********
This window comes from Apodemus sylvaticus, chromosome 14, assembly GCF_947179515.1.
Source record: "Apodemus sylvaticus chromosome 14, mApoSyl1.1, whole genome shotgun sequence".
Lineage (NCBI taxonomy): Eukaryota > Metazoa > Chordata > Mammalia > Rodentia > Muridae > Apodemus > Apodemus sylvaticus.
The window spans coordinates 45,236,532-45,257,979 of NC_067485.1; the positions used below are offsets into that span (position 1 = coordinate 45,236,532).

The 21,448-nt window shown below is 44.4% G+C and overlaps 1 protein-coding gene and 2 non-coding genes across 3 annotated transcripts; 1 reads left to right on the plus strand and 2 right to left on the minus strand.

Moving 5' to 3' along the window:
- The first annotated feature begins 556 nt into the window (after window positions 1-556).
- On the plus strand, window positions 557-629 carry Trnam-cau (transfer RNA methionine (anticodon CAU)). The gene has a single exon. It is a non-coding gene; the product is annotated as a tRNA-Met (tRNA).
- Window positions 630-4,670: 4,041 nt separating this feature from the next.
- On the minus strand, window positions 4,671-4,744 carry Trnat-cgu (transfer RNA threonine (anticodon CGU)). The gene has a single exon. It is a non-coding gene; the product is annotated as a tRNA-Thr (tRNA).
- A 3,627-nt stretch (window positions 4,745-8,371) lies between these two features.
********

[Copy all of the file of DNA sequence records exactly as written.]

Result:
This window comes from Apodemus sylvaticus, chromosome 14, assembly GCF_947179515.1.
Source record: "Apodemus sylvaticus chromosome 14, mApoSyl1.1, whole genome shotgun sequence".
Lineage (NCBI taxonomy): Eukaryota > Metazoa > Chordata > Mammalia > Rodentia > Muridae > Apodemus > Apodemus sylvaticus.
The window spans coordinates 45,236,532-45,257,979 of NC_067485.1; the positions used below are offsets into that span (position 1 = coordinate 45,236,532).

The 21,448-nt window shown below is 44.4% G+C and overlaps 1 protein-coding gene and 2 non-coding genes across 3 annotated transcripts; 1 reads left to right on the plus strand and 2 right to left on the minus strand.

Moving 5' to 3' along the window:
- The first annotated feature begins 556 nt into the window (after window positions 1-556).
- On the plus strand, window positions 557-629 carry Trnam-cau (transfer RNA methionine (anticodon CAU)). The gene has a single exon. It is a non-coding gene; the product is annotated as a tRNA-Met (tRNA).
- Window positions 630-4,670: 4,041 nt separating this feature from the next.
- On the minus strand, window positions 4,671-4,744 carry Trnat-cgu (transfer RNA threonine (anticodon CGU)). The gene has a single exon. It is a non-coding gene; the product is annotated as a tRNA-Thr (tRNA).
- A 3,627-nt stretch (window positions 4,745-8,371) lies between these two features.